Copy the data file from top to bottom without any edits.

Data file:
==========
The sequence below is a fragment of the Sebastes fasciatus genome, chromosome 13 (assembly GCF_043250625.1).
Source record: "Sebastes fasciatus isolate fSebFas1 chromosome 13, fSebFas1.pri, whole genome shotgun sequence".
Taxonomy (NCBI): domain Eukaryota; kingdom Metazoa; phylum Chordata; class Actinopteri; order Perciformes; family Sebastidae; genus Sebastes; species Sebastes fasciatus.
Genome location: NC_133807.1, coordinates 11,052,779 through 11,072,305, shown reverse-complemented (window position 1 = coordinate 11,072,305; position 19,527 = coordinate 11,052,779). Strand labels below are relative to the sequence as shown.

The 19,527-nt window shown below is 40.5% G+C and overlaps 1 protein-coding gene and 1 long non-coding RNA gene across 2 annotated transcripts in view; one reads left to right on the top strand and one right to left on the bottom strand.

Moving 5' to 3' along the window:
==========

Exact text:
The sequence below is a fragment of the Sebastes fasciatus genome, chromosome 13 (assembly GCF_043250625.1).
Source record: "Sebastes fasciatus isolate fSebFas1 chromosome 13, fSebFas1.pri, whole genome shotgun sequence".
Taxonomy (NCBI): domain Eukaryota; kingdom Metazoa; phylum Chordata; class Actinopteri; order Perciformes; family Sebastidae; genus Sebastes; species Sebastes fasciatus.
Genome location: NC_133807.1, coordinates 11,052,779 through 11,072,305, shown reverse-complemented (window position 1 = coordinate 11,072,305; position 19,527 = coordinate 11,052,779). Strand labels below are relative to the sequence as shown.

The 19,527-nt window shown below is 40.5% G+C and overlaps 1 protein-coding gene and 1 long non-coding RNA gene across 2 annotated transcripts in view; one reads left to right on the top strand and one right to left on the bottom strand.

Moving 5' to 3' along the window: